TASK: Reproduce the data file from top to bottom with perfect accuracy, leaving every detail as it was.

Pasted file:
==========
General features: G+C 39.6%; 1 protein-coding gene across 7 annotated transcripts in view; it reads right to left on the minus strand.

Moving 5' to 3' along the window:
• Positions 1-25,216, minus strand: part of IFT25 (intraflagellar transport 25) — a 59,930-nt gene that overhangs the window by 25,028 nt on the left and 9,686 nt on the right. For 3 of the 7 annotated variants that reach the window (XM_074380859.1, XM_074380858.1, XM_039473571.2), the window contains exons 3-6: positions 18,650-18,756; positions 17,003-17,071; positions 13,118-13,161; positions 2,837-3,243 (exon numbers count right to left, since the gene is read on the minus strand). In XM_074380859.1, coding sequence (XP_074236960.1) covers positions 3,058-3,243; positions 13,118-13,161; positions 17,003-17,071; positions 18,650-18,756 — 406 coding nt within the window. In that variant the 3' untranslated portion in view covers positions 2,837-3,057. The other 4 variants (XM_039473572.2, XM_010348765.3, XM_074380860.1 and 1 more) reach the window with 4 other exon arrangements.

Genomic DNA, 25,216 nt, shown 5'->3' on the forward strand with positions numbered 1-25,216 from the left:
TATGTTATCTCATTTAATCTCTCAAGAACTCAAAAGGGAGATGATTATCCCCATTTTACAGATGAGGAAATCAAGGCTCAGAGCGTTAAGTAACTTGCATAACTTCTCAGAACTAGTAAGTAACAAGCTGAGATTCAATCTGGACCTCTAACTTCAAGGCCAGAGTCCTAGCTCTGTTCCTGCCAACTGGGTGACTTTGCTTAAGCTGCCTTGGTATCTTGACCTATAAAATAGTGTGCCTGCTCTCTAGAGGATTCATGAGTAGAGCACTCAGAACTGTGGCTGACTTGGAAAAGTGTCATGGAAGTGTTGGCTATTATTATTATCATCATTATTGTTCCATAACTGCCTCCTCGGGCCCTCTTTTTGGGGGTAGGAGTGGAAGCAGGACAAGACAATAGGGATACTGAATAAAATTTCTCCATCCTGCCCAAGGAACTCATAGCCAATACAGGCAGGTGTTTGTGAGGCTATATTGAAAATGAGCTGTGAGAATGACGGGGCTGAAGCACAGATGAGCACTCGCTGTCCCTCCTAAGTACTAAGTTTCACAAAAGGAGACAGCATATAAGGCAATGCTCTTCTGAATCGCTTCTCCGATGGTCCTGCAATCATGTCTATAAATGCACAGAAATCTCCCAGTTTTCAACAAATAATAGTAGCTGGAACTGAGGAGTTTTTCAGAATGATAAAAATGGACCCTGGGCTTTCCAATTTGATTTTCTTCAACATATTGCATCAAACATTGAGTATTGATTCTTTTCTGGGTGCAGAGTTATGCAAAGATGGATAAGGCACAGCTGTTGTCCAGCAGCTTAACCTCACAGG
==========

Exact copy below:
General features: G+C 39.6%; 1 protein-coding gene across 7 annotated transcripts in view; it reads right to left on the minus strand.

Moving 5' to 3' along the window:
• Positions 1-25,216, minus strand: part of IFT25 (intraflagellar transport 25) — a 59,930-nt gene that overhangs the window by 25,028 nt on the left and 9,686 nt on the right. For 3 of the 7 annotated variants that reach the window (XM_074380859.1, XM_074380858.1, XM_039473571.2), the window contains exons 3-6: positions 18,650-18,756; positions 17,003-17,071; positions 13,118-13,161; positions 2,837-3,243 (exon numbers count right to left, since the gene is read on the minus strand). In XM_074380859.1, coding sequence (XP_074236960.1) covers positions 3,058-3,243; positions 13,118-13,161; positions 17,003-17,071; positions 18,650-18,756 — 406 coding nt within the window. In that variant the 3' untranslated portion in view covers positions 2,837-3,057. The other 4 variants (XM_039473572.2, XM_010348765.3, XM_074380860.1 and 1 more) reach the window with 4 other exon arrangements.

Genomic DNA, 25,216 nt, shown 5'->3' on the forward strand with positions numbered 1-25,216 from the left:
TATGTTATCTCATTTAATCTCTCAAGAACTCAAAAGGGAGATGATTATCCCCATTTTACAGATGAGGAAATCAAGGCTCAGAGCGTTAAGTAACTTGCATAACTTCTCAGAACTAGTAAGTAACAAGCTGAGATTCAATCTGGACCTCTAACTTCAAGGCCAGAGTCCTAGCTCTGTTCCTGCCAACTGGGTGACTTTGCTTAAGCTGCCTTGGTATCTTGACCTATAAAATAGTGTGCCTGCTCTCTAGAGGATTCATGAGTAGAGCACTCAGAACTGTGGCTGACTTGGAAAAGTGTCATGGAAGTGTTGGCTATTATTATTATCATCATTATTGTTCCATAACTGCCTCCTCGGGCCCTCTTTTTGGGGGTAGGAGTGGAAGCAGGACAAGACAATAGGGATACTGAATAAAATTTCTCCATCCTGCCCAAGGAACTCATAGCCAATACAGGCAGGTGTTTGTGAGGCTATATTGAAAATGAGCTGTGAGAATGACGGGGCTGAAGCACAGATGAGCACTCGCTGTCCCTCCTAAGTACTAAGTTTCACAAAAGGAGACAGCATATAAGGCAATGCTCTTCTGAATCGCTTCTCCGATGGTCCTGCAATCATGTCTATAAATGCACAGAAATCTCCCAGTTTTCAACAAATAATAGTAGCTGGAACTGAGGAGTTTTTCAGAATGATAAAAATGGACCCTGGGCTTTCCAATTTGATTTTCTTCAACATATTGCATCAAACATTGAGTATTGATTCTTTTCTGGGTGCAGAGTTATGCAAAGATGGATAAGGCACAGCTGTTGTCCAGCAGCTTAACCTCACAGG